An Inyo case of mistaken identity

By Deb Murphy

Fresno resident Melissa Neylon was scheduled to do an inspection at the Inyo County Jail for her employer Fire Life Safety Inspection on December 4 and ended up getting a more intimate look at the facility until she posted bail on the 18th.

Inyo Sheriff

Sounds like one of those you’re-not-going-to-believe-this stories? It was, for Neylon, her husband Shawn and mother Nenita Balbin Smith. Here’s what happened:

As part of the standard procedure before her tour, Neylon’s prints were taken by Lifescan. The prints matched up with a Melissa Chapman, wanted in Dearborn County Indiana on a 2004 identity theft charge. Oops.

According to Inyo County Sheriff Bill Lutze, Neylon was detained when the department was alerted to a “possible hit.” Her prints were scanned a second time, the hit was confirmed and the hard cards forwarded to Dearborn law enforcement. Inyo was alerted to the active warrant and Neylon was held until her court appearance December 18.

Back in Fresno, Shawn Neylon sprang into action to prove his wife was not Chapman, had never even been to Indiana much less stolen somebody’s identity. He came up with a time card at his wife’s former employer in the Bay Area, dated and certified by her boss on the day Chapman was stealing identities. He tracked down Chapman’s former husband who confirmed that, yes, his ex-wife was in Indiana committing the crime on the date and time Neylon was in San Francisco. There was also paperwork that Chapman had given birth in 2002, three years after Neylon had her tubes tied following her third child. Shawn Neylon was even aware of a possible death certificate on Chapman.

According to Shawn Neylon, his wife has gone through multiple Lifescans as part of her job as an insurance agent. No connection to an outstanding warrant ever showed up.

The court appearance in Independence was simply to verify that there was probable cause to hand Neylon over to Indiana authorities for extradition. Shawn Neylon had some hope his wife would be released when Judge Brian Lamb started his decision with the statement that a person can’t be in two places at once. Unfortunately for Neylon, the Lifescan and photos of the two women that showed a vague resemblance outweighed the information to the contrary. But, Neylon was released on $50,000 bail with a January 13 re-appearance date, presumably to be taken to Indiana in handcuffs.

The media in Fresno had a two-week field day with the story, even tracking down Chapman’s mother who said her daughter had died two years ago. Dearborn law enforcement’s stance was that Chapman was a master at identity theft and were more than skeptical with anything Shawn Neylon or the Fresno ABC affiliate came up with.

Then, last Tuesday, Dearborn contacted Inyo County Sheriff’s Department and said the hard copy of the prints didn’t match and Neylon won’t be back in Independence, or Indiana for that matter, any time soon.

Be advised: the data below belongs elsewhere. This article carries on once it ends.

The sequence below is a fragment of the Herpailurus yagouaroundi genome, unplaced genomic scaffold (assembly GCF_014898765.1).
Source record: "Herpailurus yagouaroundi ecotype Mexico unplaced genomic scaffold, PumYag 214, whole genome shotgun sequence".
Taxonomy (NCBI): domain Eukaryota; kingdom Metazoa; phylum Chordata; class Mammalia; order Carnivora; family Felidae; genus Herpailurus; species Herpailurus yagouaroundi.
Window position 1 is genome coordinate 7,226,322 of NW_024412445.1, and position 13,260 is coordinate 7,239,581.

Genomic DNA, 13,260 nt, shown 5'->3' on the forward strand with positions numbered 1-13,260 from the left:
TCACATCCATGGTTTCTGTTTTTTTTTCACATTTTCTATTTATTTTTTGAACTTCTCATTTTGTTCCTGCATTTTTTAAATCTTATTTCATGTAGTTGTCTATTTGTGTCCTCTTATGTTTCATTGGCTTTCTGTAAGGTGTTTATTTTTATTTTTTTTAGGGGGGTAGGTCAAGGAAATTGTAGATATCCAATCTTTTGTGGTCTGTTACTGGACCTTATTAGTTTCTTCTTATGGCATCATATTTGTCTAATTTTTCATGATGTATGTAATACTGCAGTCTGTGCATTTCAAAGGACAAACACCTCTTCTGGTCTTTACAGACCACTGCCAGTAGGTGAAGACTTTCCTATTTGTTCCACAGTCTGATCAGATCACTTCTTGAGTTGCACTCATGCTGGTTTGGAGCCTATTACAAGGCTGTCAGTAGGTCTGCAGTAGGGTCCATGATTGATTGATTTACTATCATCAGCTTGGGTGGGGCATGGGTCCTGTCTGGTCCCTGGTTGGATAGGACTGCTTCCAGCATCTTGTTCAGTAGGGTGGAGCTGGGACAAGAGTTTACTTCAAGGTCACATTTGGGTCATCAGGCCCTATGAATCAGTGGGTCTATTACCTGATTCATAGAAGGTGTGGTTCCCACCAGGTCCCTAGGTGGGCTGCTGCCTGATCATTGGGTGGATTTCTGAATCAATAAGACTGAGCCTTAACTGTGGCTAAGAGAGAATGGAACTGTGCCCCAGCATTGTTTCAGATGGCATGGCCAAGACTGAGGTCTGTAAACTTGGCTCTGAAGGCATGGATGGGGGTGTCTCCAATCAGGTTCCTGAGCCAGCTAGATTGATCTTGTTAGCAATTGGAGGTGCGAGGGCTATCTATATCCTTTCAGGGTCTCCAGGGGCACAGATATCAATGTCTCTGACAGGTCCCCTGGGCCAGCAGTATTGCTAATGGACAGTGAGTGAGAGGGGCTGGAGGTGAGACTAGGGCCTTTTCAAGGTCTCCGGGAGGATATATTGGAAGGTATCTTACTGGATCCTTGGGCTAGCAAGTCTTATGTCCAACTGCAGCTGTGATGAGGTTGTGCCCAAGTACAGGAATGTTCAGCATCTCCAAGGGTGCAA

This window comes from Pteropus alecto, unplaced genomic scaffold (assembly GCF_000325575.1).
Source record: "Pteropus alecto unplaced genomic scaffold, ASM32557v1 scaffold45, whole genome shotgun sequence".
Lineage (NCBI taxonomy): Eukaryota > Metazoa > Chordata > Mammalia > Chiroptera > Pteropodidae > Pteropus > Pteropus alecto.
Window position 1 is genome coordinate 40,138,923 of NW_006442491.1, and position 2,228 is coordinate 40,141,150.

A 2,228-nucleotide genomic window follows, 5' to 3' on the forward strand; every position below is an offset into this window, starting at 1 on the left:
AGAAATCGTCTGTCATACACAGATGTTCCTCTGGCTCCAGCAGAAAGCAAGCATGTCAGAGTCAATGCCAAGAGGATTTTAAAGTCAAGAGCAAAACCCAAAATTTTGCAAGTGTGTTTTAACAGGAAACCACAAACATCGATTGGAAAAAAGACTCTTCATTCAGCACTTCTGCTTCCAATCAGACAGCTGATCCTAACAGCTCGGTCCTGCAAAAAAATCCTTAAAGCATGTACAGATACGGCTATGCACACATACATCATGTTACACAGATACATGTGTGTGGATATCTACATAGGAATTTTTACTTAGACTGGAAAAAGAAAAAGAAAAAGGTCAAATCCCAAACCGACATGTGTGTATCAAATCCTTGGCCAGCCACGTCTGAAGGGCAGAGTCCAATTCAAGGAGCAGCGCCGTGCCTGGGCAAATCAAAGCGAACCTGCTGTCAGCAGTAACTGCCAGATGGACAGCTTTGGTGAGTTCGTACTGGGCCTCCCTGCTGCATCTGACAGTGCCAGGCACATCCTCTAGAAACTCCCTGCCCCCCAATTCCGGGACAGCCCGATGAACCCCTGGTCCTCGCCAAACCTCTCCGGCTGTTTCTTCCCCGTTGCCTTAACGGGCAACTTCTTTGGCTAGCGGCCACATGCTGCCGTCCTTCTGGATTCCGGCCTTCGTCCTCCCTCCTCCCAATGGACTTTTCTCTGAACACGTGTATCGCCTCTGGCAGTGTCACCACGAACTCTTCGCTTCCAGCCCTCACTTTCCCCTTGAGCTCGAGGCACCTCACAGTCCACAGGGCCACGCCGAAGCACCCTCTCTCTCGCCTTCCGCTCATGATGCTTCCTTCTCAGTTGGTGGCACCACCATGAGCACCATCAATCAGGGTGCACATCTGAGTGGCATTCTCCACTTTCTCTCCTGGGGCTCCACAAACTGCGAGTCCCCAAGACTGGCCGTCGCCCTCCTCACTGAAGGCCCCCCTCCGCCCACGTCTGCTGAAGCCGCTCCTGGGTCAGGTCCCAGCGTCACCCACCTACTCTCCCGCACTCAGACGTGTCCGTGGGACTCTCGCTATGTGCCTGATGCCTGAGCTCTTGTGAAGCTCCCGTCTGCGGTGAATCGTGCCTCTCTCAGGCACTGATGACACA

According to Inyo’s District Attorney Tom Hardy, his staff’s responsibility was simply to present probable cause at the identification hearing. “Dearborn County was basically ‘in charge’ of the proceedings,” he stated via e-mail. Lutze said his department followed the procedures for Lifescan hits. “We did our due diligence,” he said adding that the chances of an erroneous Lifescan were roughly 1 in 100,000. The unanswered question now is what are the chances of an erroneous identification based on Lifesscan in Dearborn County.

 

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23 Responses to An Inyo case of mistaken identity

  1. sugarmagnolia January 3, 2016 at 9:10 pm #

    Poor woman…I hope she gets paid for her time in Inyo County jail. It’s hard to believe someone can report to do their job and end up in jail for erroneous reasons. Plus she should get another month off with pay.
    I don’t know much about Life scan, but I do know all ‘tests’ include the possibility of a false positive. That’s why I’m against most mandatory testing.

    Not sure if Inyo County administered the test in error or if Lifescan is responsible, but someone needs to take responsibility!

     
  2. Karen Franson January 4, 2016 at 5:22 am #

    How does this affect the insurance status of the jail? Is the jail uninsurable because of the wrongful jailing?
    Why has this been on TV but not on our local news until now?

     
  3. Trouble January 4, 2016 at 7:15 am #

    I guess this proves we need a new court house. Or something like that.

     
  4. Tourbillon January 4, 2016 at 9:31 am #

    D.A. Hardy should answer this question: apart from Dearborn County Indiana, what other out-of-state municipalities do you believe are appropriately allowed to be “in charge” of your office when it comes to those whom you incarcerate?

    Sheriff Lutze: given that your “due diligence” blundered into depriving an innocent woman of two weeks of her life, what changes do you plan to make to that “due diligence”? Or are you satisfied with your “due diligence” procedures as they stand?

     
    • Trouble January 4, 2016 at 11:38 am #

      Maybe we should have a real grand jury. I’m not sure people in Inyo realize our grand jury doesn’t do criminal cases. We leave everything up to our fearless leaders.